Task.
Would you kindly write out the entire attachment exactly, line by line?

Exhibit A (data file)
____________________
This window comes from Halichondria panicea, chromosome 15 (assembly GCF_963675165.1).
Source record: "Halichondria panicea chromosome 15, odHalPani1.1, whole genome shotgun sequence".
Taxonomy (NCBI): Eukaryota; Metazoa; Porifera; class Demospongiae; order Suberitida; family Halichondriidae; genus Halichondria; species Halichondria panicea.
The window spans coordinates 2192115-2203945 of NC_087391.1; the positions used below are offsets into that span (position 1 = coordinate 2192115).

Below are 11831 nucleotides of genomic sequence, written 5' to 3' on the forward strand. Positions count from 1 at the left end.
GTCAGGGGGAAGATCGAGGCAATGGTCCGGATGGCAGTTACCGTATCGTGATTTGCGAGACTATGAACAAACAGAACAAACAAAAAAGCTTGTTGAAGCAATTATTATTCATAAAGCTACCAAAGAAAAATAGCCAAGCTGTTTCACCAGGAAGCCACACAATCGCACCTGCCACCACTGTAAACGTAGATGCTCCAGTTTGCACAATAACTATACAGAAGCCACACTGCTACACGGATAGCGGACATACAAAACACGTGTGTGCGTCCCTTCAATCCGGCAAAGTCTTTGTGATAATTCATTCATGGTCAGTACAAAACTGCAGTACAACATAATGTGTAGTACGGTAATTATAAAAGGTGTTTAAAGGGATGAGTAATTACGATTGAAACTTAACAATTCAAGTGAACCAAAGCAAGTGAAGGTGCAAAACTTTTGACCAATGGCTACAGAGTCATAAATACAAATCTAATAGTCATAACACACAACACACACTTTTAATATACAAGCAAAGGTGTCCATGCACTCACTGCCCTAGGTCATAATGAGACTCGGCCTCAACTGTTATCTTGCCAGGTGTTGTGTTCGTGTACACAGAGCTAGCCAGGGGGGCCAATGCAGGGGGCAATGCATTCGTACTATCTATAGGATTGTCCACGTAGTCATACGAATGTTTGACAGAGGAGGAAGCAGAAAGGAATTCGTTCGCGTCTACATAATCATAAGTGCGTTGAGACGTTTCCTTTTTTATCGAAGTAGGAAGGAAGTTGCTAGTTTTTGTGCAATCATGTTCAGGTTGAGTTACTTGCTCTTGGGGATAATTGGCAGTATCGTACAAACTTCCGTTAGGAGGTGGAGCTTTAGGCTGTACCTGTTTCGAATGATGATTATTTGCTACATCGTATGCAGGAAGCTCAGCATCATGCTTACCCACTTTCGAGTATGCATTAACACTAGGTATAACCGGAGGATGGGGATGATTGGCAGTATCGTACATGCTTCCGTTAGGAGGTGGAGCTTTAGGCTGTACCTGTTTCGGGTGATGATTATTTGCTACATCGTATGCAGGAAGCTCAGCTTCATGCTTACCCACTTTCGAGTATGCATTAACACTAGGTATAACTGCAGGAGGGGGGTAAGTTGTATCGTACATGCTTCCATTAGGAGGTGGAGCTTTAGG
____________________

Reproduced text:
This window comes from Halichondria panicea, chromosome 15 (assembly GCF_963675165.1).
Source record: "Halichondria panicea chromosome 15, odHalPani1.1, whole genome shotgun sequence".
Taxonomy (NCBI): Eukaryota; Metazoa; Porifera; class Demospongiae; order Suberitida; family Halichondriidae; genus Halichondria; species Halichondria panicea.
The window spans coordinates 2192115-2203945 of NC_087391.1; the positions used below are offsets into that span (position 1 = coordinate 2192115).

Below are 11831 nucleotides of genomic sequence, written 5' to 3' on the forward strand. Positions count from 1 at the left end.
GTCAGGGGGAAGATCGAGGCAATGGTCCGGATGGCAGTTACCGTATCGTGATTTGCGAGACTATGAACAAACAGAACAAACAAAAAAGCTTGTTGAAGCAATTATTATTCATAAAGCTACCAAAGAAAAATAGCCAAGCTGTTTCACCAGGAAGCCACACAATCGCACCTGCCACCACTGTAAACGTAGATGCTCCAGTTTGCACAATAACTATACAGAAGCCACACTGCTACACGGATAGCGGACATACAAAACACGTGTGTGCGTCCCTTCAATCCGGCAAAGTCTTTGTGATAATTCATTCATGGTCAGTACAAAACTGCAGTACAACATAATGTGTAGTACGGTAATTATAAAAGGTGTTTAAAGGGATGAGTAATTACGATTGAAACTTAACAATTCAAGTGAACCAAAGCAAGTGAAGGTGCAAAACTTTTGACCAATGGCTACAGAGTCATAAATACAAATCTAATAGTCATAACACACAACACACACTTTTAATATACAAGCAAAGGTGTCCATGCACTCACTGCCCTAGGTCATAATGAGACTCGGCCTCAACTGTTATCTTGCCAGGTGTTGTGTTCGTGTACACAGAGCTAGCCAGGGGGGCCAATGCAGGGGGCAATGCATTCGTACTATCTATAGGATTGTCCACGTAGTCATACGAATGTTTGACAGAGGAGGAAGCAGAAAGGAATTCGTTCGCGTCTACATAATCATAAGTGCGTTGAGACGTTTCCTTTTTTATCGAAGTAGGAAGGAAGTTGCTAGTTTTTGTGCAATCATGTTCAGGTTGAGTTACTTGCTCTTGGGGATAATTGGCAGTATCGTACAAACTTCCGTTAGGAGGTGGAGCTTTAGGCTGTACCTGTTTCGAATGATGATTATTTGCTACATCGTATGCAGGAAGCTCAGCATCATGCTTACCCACTTTCGAGTATGCATTAACACTAGGTATAACCGGAGGATGGGGATGATTGGCAGTATCGTACATGCTTCCGTTAGGAGGTGGAGCTTTAGGCTGTACCTGTTTCGGGTGATGATTATTTGCTACATCGTATGCAGGAAGCTCAGCTTCATGCTTACCCACTTTCGAGTATGCATTAACACTAGGTATAACTGCAGGAGGGGGGTAAGTTGTATCGTACATGCTTCCATTAGGAGGTGGAGCTTTAGG